Spiders of the genus Loxosceles, popularly known as Brown spiders, are considered a serious public health issue, especially in regions of hot or temperate climates, such as parts of North and South America. Although the venoms of these arachnids are complex in molecular composition, often containing proteins with distinct biochemical characteristics, the literature has primarily described a family of toxins, the Phospholipases-D (PLDs), which are highly conserved in all Loxosceles species. PLDs trigger most of the major clinical symptoms of loxoscelism i.e., dermonecrosis, thrombocytopenia, hemolysis, and acute renal failure. The key role played by PLDs in the symptomatology of loxoscelism was first described 40 years ago, when researches purified a hemolytic toxin that cleaved sphingomyelin and generated choline, and was referred to as a Sphingomyelinase-D, which was subsequently changed to Phospholipase-D when it was demonstrated that the enzyme also cleaved other cellular phospholipids. In this review, we present the information gleaned over the last 40 years about PLDs from Loxosceles venoms especially with regard to the production and characterization of recombinant isoforms. The history of obtaining these toxins is discussed, as well as their molecular organization and mechanisms of interaction with their substrates. We will address cellular biology aspects of these toxins and how they can be used in the development of drugs to address inflammatory processes and loxoscelism. Present and future aspects of loxoscelism diagnosis will be discussed, as well as their biotechnological applications and actions expected for the future in this field. Full article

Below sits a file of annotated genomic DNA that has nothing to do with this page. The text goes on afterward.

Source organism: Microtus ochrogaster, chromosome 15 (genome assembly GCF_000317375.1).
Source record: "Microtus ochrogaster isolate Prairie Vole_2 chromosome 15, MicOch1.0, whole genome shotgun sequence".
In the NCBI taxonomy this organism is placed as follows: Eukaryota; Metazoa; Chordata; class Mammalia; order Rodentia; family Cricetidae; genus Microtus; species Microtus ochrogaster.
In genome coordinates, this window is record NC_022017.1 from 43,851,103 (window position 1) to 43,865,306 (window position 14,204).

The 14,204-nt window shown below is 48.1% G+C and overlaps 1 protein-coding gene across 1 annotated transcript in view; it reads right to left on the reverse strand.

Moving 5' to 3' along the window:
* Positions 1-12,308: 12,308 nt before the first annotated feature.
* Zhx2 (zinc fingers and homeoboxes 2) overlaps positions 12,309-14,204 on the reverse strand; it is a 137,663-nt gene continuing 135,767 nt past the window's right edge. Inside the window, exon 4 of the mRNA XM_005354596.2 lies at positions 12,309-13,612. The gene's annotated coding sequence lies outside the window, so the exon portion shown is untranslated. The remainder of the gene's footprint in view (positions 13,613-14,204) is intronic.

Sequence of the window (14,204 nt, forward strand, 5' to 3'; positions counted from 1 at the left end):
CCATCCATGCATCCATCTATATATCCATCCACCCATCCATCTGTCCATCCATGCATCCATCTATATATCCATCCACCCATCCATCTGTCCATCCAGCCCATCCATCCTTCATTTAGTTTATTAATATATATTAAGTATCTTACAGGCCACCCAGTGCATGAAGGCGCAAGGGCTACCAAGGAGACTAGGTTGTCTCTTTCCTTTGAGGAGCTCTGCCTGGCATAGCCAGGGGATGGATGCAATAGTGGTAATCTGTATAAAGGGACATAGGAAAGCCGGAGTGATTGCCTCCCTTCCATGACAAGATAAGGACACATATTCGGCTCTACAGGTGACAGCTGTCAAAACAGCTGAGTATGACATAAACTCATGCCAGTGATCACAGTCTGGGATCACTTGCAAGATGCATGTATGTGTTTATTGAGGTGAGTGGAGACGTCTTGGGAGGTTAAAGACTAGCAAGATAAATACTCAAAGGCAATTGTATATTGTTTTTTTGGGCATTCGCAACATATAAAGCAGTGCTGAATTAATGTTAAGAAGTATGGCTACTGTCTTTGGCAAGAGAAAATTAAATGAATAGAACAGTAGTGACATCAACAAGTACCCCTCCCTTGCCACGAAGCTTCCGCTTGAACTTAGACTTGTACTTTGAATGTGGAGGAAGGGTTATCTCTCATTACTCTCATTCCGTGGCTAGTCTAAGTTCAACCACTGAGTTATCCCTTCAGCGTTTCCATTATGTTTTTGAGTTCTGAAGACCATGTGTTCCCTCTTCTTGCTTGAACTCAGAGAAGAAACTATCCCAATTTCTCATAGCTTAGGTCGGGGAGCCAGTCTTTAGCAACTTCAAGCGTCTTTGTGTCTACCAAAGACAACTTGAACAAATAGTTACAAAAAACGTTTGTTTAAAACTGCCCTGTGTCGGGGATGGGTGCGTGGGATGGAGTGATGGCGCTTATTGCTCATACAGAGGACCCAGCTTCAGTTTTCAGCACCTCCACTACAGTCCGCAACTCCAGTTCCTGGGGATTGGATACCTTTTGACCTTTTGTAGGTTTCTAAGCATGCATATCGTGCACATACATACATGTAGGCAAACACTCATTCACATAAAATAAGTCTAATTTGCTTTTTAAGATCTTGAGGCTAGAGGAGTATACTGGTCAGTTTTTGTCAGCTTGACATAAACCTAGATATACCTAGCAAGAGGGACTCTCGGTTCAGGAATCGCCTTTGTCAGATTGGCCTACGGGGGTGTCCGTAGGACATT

(This article belongs to the Special Issue Drug Development Using Natural Toxins)